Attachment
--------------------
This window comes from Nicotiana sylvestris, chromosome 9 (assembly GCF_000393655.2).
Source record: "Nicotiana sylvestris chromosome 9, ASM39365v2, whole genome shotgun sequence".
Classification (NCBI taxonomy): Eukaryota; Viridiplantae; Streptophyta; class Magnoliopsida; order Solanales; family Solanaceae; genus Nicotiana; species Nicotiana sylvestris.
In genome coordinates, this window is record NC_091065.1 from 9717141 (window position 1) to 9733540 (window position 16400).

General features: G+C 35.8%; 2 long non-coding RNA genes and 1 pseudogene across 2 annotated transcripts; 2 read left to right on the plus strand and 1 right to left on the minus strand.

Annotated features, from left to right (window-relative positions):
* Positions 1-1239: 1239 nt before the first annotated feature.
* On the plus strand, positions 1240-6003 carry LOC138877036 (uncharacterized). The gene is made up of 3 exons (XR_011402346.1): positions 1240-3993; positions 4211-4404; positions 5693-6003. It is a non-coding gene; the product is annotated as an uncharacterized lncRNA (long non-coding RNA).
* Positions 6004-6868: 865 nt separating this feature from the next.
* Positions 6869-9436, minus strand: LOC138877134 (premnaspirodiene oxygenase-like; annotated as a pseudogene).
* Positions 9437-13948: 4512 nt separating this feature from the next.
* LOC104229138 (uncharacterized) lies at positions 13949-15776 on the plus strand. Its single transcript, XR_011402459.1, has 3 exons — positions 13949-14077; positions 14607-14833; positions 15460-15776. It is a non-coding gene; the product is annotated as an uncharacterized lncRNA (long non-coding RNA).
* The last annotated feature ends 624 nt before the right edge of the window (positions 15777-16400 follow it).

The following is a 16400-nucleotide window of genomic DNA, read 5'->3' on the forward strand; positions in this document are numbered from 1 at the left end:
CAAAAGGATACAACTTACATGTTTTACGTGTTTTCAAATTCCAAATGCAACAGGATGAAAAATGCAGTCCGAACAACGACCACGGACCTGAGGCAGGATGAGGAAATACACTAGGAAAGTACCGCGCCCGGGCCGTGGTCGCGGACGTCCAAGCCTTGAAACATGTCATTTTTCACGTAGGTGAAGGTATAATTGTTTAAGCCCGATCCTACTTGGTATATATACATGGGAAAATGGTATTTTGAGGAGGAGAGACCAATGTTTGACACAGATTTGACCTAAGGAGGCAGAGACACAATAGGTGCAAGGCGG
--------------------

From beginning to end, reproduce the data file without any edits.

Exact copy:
This window comes from Nicotiana sylvestris, chromosome 9 (assembly GCF_000393655.2).
Source record: "Nicotiana sylvestris chromosome 9, ASM39365v2, whole genome shotgun sequence".
Classification (NCBI taxonomy): Eukaryota; Viridiplantae; Streptophyta; class Magnoliopsida; order Solanales; family Solanaceae; genus Nicotiana; species Nicotiana sylvestris.
In genome coordinates, this window is record NC_091065.1 from 9717141 (window position 1) to 9733540 (window position 16400).

General features: G+C 35.8%; 2 long non-coding RNA genes and 1 pseudogene across 2 annotated transcripts; 2 read left to right on the plus strand and 1 right to left on the minus strand.

Annotated features, from left to right (window-relative positions):
* Positions 1-1239: 1239 nt before the first annotated feature.
* On the plus strand, positions 1240-6003 carry LOC138877036 (uncharacterized). The gene is made up of 3 exons (XR_011402346.1): positions 1240-3993; positions 4211-4404; positions 5693-6003. It is a non-coding gene; the product is annotated as an uncharacterized lncRNA (long non-coding RNA).
* Positions 6004-6868: 865 nt separating this feature from the next.
* Positions 6869-9436, minus strand: LOC138877134 (premnaspirodiene oxygenase-like; annotated as a pseudogene).
* Positions 9437-13948: 4512 nt separating this feature from the next.
* LOC104229138 (uncharacterized) lies at positions 13949-15776 on the plus strand. Its single transcript, XR_011402459.1, has 3 exons — positions 13949-14077; positions 14607-14833; positions 15460-15776. It is a non-coding gene; the product is annotated as an uncharacterized lncRNA (long non-coding RNA).
* The last annotated feature ends 624 nt before the right edge of the window (positions 15777-16400 follow it).

The following is a 16400-nucleotide window of genomic DNA, read 5'->3' on the forward strand; positions in this document are numbered from 1 at the left end:
CAAAAGGATACAACTTACATGTTTTACGTGTTTTCAAATTCCAAATGCAACAGGATGAAAAATGCAGTCCGAACAACGACCACGGACCTGAGGCAGGATGAGGAAATACACTAGGAAAGTACCGCGCCCGGGCCGTGGTCGCGGACGTCCAAGCCTTGAAACATGTCATTTTTCACGTAGGTGAAGGTATAATTGTTTAAGCCCGATCCTACTTGGTATATATACATGGGAAAATGGTATTTTGAGGAGGAGAGACCAATGTTTGACACAGATTTGACCTAAGGAGGCAGAGACACAATAGGTGCAAGGCGG